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CDEMA & CEPREDENAC - Joint action to save lives and build up resilience






2020 was a year like no other. With 30 named storms – the most ever recorded – there was the need to use the Greek alphabet in naming tropical storms for only the second time in history. The season included 13 hurricanes, among which six were major hurricanes, causing significant damages in many countries in the Atlantic Basin, Caribbean Sea, Central America, South America, and North America.

There were five landfalling hurricanes in the Caribbean, including Eta and Iota. They devastated parts of eight countries, from Colombia to Belize, over a period of about two weeks. There were also 12 landfalling storms in the continental United States.

For 2021, the Pacific prediction is 12-18 tropical storms, leading to 5-10 hurricanes, of which 2-5 will be major. In the Atlantic, predictions are for 13-20 named storms, of which 6-10 will form into hurricanes, leading to 3-5 major hurricanes.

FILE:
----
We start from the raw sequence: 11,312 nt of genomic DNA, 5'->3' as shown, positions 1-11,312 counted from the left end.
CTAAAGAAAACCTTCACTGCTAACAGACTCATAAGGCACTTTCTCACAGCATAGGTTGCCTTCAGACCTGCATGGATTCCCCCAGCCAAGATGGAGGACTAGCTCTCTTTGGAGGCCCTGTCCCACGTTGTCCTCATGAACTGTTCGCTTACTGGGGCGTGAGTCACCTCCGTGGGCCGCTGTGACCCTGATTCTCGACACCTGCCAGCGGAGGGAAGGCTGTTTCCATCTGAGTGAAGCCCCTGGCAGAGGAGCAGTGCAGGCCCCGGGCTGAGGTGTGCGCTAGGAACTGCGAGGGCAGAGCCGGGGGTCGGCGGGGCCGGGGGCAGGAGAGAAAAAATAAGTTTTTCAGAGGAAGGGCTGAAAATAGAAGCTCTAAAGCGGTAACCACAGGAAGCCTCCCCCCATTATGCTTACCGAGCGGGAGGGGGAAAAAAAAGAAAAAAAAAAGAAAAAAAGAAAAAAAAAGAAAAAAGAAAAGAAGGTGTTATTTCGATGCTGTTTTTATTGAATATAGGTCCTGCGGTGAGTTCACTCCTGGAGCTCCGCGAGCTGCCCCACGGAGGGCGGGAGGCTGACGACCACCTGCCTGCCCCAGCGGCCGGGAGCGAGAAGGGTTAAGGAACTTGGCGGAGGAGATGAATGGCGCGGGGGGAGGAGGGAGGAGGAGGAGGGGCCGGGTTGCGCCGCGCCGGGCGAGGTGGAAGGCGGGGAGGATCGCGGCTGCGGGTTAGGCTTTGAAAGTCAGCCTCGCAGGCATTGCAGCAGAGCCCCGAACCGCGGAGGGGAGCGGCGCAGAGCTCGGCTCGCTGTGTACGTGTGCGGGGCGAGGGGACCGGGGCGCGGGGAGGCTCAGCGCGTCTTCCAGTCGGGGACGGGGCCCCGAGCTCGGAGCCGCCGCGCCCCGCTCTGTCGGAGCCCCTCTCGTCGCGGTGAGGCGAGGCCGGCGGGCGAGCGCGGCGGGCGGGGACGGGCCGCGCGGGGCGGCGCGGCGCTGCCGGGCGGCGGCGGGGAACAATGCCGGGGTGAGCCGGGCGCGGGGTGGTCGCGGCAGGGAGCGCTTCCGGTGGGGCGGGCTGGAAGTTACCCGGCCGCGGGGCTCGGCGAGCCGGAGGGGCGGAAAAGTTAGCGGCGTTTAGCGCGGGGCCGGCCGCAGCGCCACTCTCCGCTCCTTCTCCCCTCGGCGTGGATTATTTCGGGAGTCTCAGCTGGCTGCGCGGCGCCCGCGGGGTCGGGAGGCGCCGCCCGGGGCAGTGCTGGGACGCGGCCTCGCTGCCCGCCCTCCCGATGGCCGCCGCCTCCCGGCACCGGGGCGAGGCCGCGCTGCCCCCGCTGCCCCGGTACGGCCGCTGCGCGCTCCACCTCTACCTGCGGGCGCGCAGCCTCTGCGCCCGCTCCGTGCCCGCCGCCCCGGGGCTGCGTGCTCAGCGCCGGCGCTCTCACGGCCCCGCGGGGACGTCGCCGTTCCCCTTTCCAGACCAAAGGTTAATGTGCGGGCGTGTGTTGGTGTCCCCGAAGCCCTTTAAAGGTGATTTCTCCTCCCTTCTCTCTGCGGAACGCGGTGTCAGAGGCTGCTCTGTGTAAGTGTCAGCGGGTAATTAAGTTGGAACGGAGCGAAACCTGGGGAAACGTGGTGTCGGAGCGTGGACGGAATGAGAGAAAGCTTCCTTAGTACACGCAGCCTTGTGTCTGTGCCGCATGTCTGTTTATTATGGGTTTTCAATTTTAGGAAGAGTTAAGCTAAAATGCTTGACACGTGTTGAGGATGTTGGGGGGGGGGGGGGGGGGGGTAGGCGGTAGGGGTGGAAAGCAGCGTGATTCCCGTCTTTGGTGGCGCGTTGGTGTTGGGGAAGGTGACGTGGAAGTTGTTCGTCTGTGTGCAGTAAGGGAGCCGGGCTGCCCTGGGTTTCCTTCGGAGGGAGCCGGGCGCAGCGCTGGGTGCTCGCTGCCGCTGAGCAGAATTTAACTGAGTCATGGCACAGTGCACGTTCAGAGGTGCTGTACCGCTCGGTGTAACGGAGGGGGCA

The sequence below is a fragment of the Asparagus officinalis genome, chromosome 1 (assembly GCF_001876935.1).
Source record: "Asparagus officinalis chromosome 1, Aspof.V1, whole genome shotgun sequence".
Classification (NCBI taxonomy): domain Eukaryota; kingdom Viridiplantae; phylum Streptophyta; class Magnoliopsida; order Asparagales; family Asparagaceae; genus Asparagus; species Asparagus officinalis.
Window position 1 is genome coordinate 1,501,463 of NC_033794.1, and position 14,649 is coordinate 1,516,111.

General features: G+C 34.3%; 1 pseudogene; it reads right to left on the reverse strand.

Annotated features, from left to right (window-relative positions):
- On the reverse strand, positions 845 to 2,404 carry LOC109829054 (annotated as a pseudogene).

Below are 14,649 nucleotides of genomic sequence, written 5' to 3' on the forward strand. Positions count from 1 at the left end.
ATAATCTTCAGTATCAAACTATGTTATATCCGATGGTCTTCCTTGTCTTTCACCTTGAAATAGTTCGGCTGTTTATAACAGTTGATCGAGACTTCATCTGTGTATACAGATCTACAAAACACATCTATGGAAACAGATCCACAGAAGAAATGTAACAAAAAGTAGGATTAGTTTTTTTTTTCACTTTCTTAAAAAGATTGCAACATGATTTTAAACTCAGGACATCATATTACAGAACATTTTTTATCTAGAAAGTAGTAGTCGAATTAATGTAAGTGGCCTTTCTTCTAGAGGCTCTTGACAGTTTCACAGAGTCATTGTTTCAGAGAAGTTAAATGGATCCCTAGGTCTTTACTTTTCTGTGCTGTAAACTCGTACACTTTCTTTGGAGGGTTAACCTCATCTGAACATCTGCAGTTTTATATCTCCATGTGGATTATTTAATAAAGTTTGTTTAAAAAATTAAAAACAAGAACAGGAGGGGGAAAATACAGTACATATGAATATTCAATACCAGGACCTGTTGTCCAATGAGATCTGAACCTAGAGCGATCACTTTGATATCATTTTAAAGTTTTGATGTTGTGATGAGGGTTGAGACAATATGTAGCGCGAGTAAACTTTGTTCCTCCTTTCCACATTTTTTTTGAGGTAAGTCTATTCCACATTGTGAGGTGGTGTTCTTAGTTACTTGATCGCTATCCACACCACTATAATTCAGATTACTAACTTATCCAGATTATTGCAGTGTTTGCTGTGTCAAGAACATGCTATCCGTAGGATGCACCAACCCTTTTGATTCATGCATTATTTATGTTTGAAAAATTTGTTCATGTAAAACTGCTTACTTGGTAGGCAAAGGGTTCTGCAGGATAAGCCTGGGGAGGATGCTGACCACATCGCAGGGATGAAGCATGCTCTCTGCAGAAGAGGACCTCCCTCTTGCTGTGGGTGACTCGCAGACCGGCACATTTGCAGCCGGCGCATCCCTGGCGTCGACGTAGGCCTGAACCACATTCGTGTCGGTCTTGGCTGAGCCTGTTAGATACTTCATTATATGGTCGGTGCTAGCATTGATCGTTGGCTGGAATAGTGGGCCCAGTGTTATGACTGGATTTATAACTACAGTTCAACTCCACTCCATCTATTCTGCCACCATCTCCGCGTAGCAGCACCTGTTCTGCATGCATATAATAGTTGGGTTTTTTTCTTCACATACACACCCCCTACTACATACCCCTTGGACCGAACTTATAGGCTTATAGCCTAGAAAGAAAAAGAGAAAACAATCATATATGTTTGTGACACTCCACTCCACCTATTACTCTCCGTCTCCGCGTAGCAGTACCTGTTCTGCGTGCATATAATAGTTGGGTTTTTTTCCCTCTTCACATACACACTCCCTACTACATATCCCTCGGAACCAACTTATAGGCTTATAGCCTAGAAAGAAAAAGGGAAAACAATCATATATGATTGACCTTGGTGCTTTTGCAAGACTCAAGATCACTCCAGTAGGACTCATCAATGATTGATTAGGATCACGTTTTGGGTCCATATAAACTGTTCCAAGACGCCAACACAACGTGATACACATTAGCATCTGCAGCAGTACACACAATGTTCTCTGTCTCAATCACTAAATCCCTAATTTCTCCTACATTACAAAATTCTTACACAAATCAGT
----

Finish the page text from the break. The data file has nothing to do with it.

Within that context, the Caribbean Disaster Emergency Management Agency (CDEMA) and the Coordination Center for Disasters Prevention in Central America and Dominican Republic (CEPREDENAC) remarked that joint action is crucial, and that building up resilience should remain the guide and goal when responding to the needs of those exposed to major vulnerability.

Actions must be based on evidence of preparation and mitigation, under the principle of anticipation, where the surgency, sustainability and resilience persist, they explained.

According to these organisms, it is crucial to partner with actors such as the International Federation, the United Nations System, USAID, OTAM, and promoting the Scientific Technical Network and Global Actors, which seek to provide the warning information that allows the appropriate action of the systems of risk management to save lives.

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